The U.S. House passed a bill undoing income tax increases for more than 99 percent of households, giving a victory to President Barack Obama even as Republicans vowed to fight him in coming weeks for spending cuts in exchange for raising the debt ceiling.
The 257-167 vote just after 11 p.m. yesterday capped a tension-filled final push as Republicans balked at a bipartisan Senate bill. House Speaker John Boehner ordered a vote even though 151 of 236 Republicans, including Majority Leader Eric Cantor, ultimately voted no. Obama said he’d sign it into law.
“The deficit needs to be reduced in a way that’s balanced,” Obama said at the White House. He said top earners and corporations should pay even more and that Congress must raise the debt ceiling. “Everyone pays their fair share. Everyone does their part,” he said.
The final days of drama surrounding the so-called fiscal cliff of scheduled tax increases and spending cuts illustrated the partisan struggle that has made U.S. budget policy unpredictable and prone to crises as deadlines approach. Obama wielded the leverage he gained in his Nov. 6 re-election. Still, he fell short of reaching with Republicans a larger deficit- reduction grand bargain.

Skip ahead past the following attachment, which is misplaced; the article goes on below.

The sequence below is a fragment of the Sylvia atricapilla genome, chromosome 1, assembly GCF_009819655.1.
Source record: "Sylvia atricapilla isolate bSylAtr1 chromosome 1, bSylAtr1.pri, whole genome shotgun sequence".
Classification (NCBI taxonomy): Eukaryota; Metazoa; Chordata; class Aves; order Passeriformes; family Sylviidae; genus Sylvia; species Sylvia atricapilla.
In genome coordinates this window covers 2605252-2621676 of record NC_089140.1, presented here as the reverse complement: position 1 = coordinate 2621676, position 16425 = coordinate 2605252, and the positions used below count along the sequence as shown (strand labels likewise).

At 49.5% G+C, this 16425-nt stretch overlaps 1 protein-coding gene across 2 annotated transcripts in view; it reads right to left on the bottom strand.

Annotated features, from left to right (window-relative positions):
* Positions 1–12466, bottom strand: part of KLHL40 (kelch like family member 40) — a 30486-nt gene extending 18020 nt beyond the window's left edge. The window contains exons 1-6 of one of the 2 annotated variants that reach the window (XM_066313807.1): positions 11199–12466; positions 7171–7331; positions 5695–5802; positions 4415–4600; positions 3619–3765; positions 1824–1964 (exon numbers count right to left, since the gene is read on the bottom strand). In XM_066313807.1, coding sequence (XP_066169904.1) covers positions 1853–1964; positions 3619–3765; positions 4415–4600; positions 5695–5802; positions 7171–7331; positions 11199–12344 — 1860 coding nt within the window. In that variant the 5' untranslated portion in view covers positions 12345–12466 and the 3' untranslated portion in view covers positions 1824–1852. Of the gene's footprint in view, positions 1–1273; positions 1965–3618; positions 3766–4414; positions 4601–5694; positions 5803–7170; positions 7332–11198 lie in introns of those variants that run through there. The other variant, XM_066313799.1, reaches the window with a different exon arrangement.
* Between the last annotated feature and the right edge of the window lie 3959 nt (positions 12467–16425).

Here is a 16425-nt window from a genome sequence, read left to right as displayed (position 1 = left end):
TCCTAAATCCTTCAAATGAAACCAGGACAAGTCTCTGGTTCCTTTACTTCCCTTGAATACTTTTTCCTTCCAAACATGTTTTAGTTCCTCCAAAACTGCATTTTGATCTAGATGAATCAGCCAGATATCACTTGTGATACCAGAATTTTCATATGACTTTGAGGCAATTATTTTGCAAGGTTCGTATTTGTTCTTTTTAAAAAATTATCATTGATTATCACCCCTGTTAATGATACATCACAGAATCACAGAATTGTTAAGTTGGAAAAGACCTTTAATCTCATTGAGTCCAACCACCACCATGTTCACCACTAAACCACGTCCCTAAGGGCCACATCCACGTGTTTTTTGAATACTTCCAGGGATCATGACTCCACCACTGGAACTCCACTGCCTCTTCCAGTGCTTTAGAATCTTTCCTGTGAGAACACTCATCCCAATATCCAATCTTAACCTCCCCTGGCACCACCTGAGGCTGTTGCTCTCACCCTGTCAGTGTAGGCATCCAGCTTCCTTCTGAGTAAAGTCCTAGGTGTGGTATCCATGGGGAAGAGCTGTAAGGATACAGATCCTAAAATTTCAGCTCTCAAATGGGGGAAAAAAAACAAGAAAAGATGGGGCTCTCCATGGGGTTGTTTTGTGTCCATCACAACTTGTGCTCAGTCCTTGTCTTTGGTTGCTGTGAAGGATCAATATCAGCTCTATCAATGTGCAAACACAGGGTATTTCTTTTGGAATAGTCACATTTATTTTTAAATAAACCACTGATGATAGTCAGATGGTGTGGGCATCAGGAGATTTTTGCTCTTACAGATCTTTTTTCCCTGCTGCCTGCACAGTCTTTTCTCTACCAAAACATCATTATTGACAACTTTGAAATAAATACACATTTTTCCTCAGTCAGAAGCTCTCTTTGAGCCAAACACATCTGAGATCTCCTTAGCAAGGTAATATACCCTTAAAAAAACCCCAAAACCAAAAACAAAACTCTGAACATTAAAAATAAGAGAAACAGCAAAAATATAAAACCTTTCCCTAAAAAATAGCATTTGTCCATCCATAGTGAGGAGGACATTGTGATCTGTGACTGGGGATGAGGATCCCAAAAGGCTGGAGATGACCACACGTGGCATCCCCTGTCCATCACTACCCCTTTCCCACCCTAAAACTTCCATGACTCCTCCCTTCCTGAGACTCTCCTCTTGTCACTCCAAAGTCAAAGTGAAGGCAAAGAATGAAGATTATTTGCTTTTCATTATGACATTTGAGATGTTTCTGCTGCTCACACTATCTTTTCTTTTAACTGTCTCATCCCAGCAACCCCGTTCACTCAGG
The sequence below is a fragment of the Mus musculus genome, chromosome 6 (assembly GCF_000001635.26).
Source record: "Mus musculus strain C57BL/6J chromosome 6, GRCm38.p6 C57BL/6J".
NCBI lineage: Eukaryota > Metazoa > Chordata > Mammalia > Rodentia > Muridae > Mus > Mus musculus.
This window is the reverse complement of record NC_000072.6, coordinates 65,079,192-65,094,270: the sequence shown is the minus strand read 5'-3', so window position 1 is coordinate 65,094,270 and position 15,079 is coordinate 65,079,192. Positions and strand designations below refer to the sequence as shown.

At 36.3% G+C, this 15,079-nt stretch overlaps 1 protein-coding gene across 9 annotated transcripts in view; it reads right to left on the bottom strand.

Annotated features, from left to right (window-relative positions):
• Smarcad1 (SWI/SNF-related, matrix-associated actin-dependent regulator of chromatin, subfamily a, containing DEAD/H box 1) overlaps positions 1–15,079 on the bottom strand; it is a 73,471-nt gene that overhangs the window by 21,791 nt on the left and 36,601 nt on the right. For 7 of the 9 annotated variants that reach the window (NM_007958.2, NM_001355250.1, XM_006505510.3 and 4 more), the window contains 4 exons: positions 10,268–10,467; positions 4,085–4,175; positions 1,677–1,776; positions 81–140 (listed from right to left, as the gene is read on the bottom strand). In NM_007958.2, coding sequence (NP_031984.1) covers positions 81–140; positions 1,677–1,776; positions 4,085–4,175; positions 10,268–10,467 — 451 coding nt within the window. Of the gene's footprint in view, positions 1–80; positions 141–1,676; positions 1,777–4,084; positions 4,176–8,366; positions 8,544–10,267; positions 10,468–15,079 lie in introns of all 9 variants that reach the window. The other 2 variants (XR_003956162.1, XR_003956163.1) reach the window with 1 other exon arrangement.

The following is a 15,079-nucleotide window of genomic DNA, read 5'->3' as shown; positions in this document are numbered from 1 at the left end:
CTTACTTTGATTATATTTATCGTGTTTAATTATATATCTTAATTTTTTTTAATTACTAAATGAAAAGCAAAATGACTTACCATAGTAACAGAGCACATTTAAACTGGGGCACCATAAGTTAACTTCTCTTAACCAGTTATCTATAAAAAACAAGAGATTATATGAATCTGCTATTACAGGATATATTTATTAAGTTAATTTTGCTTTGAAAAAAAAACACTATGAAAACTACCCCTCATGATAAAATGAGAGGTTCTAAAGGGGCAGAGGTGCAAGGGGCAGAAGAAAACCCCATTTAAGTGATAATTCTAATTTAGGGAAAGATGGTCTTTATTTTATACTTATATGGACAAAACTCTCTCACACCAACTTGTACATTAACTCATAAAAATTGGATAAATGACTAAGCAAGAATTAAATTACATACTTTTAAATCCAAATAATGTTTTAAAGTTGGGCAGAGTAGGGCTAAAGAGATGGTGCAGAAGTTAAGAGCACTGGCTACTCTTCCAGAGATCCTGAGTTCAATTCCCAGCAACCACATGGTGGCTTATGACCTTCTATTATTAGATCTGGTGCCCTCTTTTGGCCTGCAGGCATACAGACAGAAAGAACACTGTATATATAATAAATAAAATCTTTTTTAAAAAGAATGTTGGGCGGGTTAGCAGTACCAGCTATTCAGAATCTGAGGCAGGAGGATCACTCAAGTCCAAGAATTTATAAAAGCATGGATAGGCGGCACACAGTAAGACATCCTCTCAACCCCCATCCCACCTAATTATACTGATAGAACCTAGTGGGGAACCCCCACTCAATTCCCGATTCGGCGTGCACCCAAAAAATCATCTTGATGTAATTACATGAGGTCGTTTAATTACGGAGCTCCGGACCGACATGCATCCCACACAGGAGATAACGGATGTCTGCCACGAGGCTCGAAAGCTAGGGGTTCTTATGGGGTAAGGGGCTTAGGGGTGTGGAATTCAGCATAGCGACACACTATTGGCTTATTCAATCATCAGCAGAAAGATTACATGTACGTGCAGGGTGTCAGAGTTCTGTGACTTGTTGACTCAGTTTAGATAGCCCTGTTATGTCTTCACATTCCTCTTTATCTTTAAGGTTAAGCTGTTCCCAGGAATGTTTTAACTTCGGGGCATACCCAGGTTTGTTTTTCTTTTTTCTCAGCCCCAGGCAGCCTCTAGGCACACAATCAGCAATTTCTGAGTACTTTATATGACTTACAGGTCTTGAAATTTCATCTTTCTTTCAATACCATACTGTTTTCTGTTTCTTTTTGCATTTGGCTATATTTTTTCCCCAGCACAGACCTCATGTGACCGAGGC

Republicans immediately turned to their next battle -- a bid to use the need to raise the nation’s $16.4 trillion debt ceiling to force Obama to accept cuts in entitlement programs such as Medicare. Congress must act as early as mid-February to prevent a default and the dispute may reprise a similar 2011 episode that led to a downgrade of the U.S. credit rating.
“Without meaningful reform of entitlements, real spending controls, and a fairer, cleaner tax code, our debt will continue to grow, and our economy will continue to stumble,” Boehner said in a statement after the vote.
Obama said he’s “very open to compromise.” Medicare spending can be reduced, he said, yet “we can’t simply cut our way to prosperity.”
Futures on the Standard & Poor’s 500 Index expiring in March added 1.6 percent to 1,442.4 at 7:23 a.m. in New York. The equity benchmark surged 1.7 percent on Dec. 31, the biggest rally on the final day of a year since 1974, as Republican and Democratic lawmakers made last-minute concessions to finalize the deal. Dow Jones Industrial Average futures soared 168 points, or 1.3 percent, to 13,200 at 7:23 a.m. The benchmark 10- year yield for Treasury bonds rose seven basis points, or 0.07 percentage points, to 1.83 percent at 7:33 a.m. in New York.